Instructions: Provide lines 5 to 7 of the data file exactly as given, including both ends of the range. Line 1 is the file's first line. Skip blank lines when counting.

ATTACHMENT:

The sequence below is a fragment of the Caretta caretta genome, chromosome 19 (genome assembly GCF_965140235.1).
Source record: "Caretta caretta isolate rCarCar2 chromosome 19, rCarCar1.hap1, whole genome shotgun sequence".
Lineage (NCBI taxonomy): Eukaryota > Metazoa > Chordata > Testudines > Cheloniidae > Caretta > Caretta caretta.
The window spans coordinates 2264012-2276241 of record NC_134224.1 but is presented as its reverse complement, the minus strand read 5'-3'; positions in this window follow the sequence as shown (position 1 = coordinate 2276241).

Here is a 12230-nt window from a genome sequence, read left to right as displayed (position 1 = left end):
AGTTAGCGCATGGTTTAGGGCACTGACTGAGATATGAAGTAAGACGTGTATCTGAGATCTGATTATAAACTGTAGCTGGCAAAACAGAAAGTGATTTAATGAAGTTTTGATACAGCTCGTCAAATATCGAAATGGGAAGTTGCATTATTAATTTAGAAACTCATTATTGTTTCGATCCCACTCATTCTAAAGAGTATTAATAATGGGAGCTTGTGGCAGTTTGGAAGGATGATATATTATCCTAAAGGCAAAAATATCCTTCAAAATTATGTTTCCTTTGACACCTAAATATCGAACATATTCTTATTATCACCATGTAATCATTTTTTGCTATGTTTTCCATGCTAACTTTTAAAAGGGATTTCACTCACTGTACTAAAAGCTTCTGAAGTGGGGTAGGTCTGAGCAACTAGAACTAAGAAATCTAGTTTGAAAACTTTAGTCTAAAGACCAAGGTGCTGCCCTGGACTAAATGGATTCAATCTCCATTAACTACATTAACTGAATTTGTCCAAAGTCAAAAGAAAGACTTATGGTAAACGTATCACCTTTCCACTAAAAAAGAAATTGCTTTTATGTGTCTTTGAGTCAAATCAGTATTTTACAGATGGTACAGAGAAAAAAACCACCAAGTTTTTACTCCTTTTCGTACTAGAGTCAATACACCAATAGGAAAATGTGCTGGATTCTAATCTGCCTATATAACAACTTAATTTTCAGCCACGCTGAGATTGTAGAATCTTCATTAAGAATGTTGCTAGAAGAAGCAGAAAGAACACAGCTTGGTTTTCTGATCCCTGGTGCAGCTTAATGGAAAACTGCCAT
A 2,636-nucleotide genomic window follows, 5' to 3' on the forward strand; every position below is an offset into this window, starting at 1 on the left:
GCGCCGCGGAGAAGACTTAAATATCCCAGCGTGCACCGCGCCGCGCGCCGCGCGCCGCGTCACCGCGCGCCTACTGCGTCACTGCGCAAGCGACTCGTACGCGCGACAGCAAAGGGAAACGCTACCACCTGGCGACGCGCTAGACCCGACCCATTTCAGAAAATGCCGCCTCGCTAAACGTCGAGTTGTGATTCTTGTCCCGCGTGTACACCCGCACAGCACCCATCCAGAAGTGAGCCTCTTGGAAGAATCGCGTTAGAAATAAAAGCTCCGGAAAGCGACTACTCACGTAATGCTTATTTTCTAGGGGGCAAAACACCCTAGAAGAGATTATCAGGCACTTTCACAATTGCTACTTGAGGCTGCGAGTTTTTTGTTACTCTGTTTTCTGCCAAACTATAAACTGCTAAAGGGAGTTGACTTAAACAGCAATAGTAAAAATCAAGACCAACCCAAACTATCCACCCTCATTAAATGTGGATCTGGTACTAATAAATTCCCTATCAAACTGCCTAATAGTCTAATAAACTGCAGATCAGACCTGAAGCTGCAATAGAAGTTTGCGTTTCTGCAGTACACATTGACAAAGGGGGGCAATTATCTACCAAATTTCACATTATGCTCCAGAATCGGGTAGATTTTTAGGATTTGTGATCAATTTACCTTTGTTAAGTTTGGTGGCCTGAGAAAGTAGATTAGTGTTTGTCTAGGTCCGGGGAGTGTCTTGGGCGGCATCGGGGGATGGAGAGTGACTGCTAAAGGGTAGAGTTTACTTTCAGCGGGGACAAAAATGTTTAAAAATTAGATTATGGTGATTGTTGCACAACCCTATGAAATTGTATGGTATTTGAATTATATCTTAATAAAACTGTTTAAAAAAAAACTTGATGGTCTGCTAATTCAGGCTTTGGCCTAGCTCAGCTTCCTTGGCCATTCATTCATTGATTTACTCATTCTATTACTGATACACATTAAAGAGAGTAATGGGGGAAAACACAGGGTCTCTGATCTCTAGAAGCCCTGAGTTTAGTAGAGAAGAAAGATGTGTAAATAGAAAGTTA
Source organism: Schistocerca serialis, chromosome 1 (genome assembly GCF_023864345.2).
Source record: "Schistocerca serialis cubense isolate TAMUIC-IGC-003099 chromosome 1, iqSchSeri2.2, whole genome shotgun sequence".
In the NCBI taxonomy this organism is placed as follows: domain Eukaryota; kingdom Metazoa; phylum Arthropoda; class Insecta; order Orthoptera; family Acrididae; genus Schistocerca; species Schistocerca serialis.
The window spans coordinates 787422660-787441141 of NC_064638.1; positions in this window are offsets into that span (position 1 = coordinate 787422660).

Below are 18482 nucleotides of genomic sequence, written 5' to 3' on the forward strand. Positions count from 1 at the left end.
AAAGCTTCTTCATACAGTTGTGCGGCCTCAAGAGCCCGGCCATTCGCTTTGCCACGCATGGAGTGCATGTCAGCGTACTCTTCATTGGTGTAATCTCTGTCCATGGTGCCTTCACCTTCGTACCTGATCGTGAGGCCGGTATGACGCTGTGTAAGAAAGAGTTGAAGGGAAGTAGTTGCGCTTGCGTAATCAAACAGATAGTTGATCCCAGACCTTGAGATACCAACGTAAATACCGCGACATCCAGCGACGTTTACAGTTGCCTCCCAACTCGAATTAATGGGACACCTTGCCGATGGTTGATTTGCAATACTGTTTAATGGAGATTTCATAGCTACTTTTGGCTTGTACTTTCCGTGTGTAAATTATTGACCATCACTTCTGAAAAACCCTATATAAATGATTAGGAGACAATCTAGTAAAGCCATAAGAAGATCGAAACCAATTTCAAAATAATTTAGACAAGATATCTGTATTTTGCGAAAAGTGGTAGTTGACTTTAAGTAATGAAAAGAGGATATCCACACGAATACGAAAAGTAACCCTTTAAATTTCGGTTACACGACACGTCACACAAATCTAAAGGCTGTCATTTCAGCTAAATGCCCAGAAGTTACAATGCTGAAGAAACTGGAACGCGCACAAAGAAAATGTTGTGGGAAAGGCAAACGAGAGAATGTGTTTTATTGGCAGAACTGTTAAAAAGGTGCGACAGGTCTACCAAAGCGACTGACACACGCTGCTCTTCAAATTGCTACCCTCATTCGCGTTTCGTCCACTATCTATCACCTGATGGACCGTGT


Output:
Here is a 12230-nt window from a genome sequence, read left to right as displayed (position 1 = left end):
AGTTAGCGCATGGTTTAGGGCACTGACTGAGATATGAAGTAAGACGTGTATCTGAGATCTGATTATAAACTGTAGCTGGCAAAACAGAAAGTGATTTAATGAAGTTTTGATACAGCTCGTCAAATATCGAAATGGGAAGTTGCATTATTAATTTAGAAACTCATTATTGTTTCGATCCCACTCATTCTAAAGAGTATTAATAATGGGAGCTTGTGGCAGTTTGGAAGGATGATATATTATCCTAAAGGCAAAAATATCCTTCAAAATTATGTTTCCTTTGACACCTAAATATCGAACATATTCTTATTATCACCATGTAATCATTTTTTGCTATGTTTTCCATGCTAACTTTTAAAAGGGATTTCACTCACTGTACTAAAAGCTTCTGAAGTGGGGTAGGTCTGAGCAACTAGAACTAAGAAATCTAGTTTGAAAACTTTAGTCTAAAGACCAAGGTGCTGCCCTGGACTAAATGGATTCAATCTCCATTAACTACATTAACTGAATTTGTCCAAAGTCAAAAGAAAGACTTATGGTAAACGTATCACCTTTCCACTAAAAAAGAAATTGCTTTTATGTGTCTTTGAGTCAAATCAGTATTTTACAGATGGTACAGAGAAAAAAACCACCAAGTTTTTACTCCTTTTCGTACTAGAGTCAATACACCAATAGGAAAATGTGCTGGATTCTAATCTGCCTATATAACAACTTAATTTTCAGCCACGCTGAGATTGTAGAATCTTCATTAAGAATGTTGCTAGAAGAAGCAGAAAGAACACAGCTTGGTTTTCTGATCCCTGGTGCAGCTTAATGGAAAACTGCCAT
A 2,636-nucleotide genomic window follows, 5' to 3' on the forward strand; every position below is an offset into this window, starting at 1 on the left: